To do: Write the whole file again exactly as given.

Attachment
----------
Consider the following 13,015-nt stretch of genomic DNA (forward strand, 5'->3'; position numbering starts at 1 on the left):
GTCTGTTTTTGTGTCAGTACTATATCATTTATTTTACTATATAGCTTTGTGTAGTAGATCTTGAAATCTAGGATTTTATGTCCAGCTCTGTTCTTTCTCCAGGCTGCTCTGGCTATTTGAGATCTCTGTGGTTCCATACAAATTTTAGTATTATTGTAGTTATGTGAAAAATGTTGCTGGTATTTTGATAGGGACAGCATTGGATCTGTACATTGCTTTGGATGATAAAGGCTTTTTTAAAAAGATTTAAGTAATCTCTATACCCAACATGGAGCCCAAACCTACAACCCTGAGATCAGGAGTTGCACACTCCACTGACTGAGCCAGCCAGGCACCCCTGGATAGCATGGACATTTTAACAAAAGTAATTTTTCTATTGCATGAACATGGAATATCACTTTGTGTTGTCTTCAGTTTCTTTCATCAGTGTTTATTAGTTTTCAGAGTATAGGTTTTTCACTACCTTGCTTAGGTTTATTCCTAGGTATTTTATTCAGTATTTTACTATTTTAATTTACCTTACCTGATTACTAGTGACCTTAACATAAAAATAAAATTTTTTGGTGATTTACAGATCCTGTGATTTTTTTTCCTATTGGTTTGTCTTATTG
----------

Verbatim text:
Consider the following 13,015-nt stretch of genomic DNA (forward strand, 5'->3'; position numbering starts at 1 on the left):
GTCTGTTTTTGTGTCAGTACTATATCATTTATTTTACTATATAGCTTTGTGTAGTAGATCTTGAAATCTAGGATTTTATGTCCAGCTCTGTTCTTTCTCCAGGCTGCTCTGGCTATTTGAGATCTCTGTGGTTCCATACAAATTTTAGTATTATTGTAGTTATGTGAAAAATGTTGCTGGTATTTTGATAGGGACAGCATTGGATCTGTACATTGCTTTGGATGATAAAGGCTTTTTTAAAAAGATTTAAGTAATCTCTATACCCAACATGGAGCCCAAACCTACAACCCTGAGATCAGGAGTTGCACACTCCACTGACTGAGCCAGCCAGGCACCCCTGGATAGCATGGACATTTTAACAAAAGTAATTTTTCTATTGCATGAACATGGAATATCACTTTGTGTTGTCTTCAGTTTCTTTCATCAGTGTTTATTAGTTTTCAGAGTATAGGTTTTTCACTACCTTGCTTAGGTTTATTCCTAGGTATTTTATTCAGTATTTTACTATTTTAATTTACCTTACCTGATTACTAGTGACCTTAACATAAAAATAAAATTTTTTGGTGATTTACAGATCCTGTGATTTTTTTTCCTATTGGTTTGTCTTATTG